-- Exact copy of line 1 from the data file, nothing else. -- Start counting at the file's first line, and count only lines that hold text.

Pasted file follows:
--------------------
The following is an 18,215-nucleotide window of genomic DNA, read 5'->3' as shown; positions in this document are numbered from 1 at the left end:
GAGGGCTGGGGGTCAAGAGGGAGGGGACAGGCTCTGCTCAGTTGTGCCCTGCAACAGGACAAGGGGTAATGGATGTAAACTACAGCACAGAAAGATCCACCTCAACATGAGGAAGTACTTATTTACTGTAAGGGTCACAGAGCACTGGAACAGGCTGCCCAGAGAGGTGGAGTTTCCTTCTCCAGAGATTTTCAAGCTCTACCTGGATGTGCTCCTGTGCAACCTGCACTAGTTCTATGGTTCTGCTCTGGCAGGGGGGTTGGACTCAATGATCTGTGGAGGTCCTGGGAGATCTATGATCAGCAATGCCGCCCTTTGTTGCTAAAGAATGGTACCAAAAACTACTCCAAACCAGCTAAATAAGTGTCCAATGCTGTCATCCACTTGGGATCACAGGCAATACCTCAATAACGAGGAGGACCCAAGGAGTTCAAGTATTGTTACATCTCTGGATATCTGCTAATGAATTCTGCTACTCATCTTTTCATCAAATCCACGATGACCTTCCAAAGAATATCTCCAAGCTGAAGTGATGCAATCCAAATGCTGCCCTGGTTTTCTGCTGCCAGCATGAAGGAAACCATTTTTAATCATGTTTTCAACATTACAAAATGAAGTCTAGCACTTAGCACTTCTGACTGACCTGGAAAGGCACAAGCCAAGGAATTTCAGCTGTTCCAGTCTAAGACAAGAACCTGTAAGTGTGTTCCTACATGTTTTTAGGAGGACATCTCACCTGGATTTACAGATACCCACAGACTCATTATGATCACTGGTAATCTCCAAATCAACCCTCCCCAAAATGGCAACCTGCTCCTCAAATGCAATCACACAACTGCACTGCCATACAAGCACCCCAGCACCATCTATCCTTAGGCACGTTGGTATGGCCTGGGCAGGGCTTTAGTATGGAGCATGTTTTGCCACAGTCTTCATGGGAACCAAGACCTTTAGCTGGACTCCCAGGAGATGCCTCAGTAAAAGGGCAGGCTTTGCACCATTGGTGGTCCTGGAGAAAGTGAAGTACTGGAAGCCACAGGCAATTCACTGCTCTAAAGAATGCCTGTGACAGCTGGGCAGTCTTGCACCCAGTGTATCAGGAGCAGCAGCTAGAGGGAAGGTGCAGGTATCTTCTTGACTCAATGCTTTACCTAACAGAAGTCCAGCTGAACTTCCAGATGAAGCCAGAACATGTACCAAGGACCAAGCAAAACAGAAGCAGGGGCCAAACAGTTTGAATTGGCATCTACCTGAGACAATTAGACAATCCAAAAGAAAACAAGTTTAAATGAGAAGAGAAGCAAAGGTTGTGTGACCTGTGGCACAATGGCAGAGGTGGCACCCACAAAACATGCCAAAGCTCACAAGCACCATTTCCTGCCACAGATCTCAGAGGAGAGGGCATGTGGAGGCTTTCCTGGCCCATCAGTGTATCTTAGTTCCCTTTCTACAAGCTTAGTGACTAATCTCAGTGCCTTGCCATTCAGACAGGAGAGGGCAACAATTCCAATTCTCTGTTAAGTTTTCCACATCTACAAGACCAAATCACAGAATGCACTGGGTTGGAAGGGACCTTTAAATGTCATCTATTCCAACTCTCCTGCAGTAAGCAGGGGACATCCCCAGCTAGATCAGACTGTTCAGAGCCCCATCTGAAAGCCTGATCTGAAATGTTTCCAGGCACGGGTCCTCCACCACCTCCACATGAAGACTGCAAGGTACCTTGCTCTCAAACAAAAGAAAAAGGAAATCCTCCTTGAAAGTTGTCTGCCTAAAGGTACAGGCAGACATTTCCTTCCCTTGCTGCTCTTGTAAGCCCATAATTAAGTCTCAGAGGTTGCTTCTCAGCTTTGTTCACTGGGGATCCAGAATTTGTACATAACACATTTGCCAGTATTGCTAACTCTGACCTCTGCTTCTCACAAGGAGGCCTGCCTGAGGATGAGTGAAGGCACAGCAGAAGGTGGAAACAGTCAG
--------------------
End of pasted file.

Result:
The following is an 18,215-nucleotide window of genomic DNA, read 5'->3' as shown; positions in this document are numbered from 1 at the left end: